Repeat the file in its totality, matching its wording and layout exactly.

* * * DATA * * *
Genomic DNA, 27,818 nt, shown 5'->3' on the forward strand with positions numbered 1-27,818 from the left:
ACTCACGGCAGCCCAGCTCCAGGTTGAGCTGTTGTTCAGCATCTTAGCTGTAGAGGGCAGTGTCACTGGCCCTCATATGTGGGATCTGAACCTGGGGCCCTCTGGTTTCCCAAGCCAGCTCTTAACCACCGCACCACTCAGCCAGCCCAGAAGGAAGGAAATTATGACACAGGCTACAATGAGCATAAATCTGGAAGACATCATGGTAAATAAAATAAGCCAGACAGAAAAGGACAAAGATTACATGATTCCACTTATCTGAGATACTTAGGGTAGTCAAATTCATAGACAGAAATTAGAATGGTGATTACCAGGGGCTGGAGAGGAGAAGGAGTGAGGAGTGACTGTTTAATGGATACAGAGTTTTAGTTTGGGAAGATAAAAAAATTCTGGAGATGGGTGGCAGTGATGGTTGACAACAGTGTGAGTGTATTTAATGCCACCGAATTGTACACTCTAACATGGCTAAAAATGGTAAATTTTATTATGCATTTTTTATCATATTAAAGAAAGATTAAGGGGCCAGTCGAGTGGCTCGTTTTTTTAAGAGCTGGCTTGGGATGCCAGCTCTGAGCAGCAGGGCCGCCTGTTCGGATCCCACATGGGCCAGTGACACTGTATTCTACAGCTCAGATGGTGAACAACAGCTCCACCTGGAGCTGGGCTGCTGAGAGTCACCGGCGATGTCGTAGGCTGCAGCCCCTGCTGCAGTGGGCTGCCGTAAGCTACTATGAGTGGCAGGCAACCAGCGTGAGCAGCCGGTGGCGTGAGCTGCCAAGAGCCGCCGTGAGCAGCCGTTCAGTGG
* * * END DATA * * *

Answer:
Genomic DNA, 27,818 nt, shown 5'->3' on the forward strand with positions numbered 1-27,818 from the left:
ACTCACGGCAGCCCAGCTCCAGGTTGAGCTGTTGTTCAGCATCTTAGCTGTAGAGGGCAGTGTCACTGGCCCTCATATGTGGGATCTGAACCTGGGGCCCTCTGGTTTCCCAAGCCAGCTCTTAACCACCGCACCACTCAGCCAGCCCAGAAGGAAGGAAATTATGACACAGGCTACAATGAGCATAAATCTGGAAGACATCATGGTAAATAAAATAAGCCAGACAGAAAAGGACAAAGATTACATGATTCCACTTATCTGAGATACTTAGGGTAGTCAAATTCATAGACAGAAATTAGAATGGTGATTACCAGGGGCTGGAGAGGAGAAGGAGTGAGGAGTGACTGTTTAATGGATACAGAGTTTTAGTTTGGGAAGATAAAAAAATTCTGGAGATGGGTGGCAGTGATGGTTGACAACAGTGTGAGTGTATTTAATGCCACCGAATTGTACACTCTAACATGGCTAAAAATGGTAAATTTTATTATGCATTTTTTATCATATTAAAGAAAGATTAAGGGGCCAGTCGAGTGGCTCGTTTTTTTAAGAGCTGGCTTGGGATGCCAGCTCTGAGCAGCAGGGCCGCCTGTTCGGATCCCACATGGGCCAGTGACACTGTATTCTACAGCTCAGATGGTGAACAACAGCTCCACCTGGAGCTGGGCTGCTGAGAGTCACCGGCGATGTCGTAGGCTGCAGCCCCTGCTGCAGTGGGCTGCCGTAAGCTACTATGAGTGGCAGGCAACCAGCGTGAGCAGCCGGTGGCGTGAGCTGCCAAGAGCCGCCGTGAGCAGCCGTTCAGTGG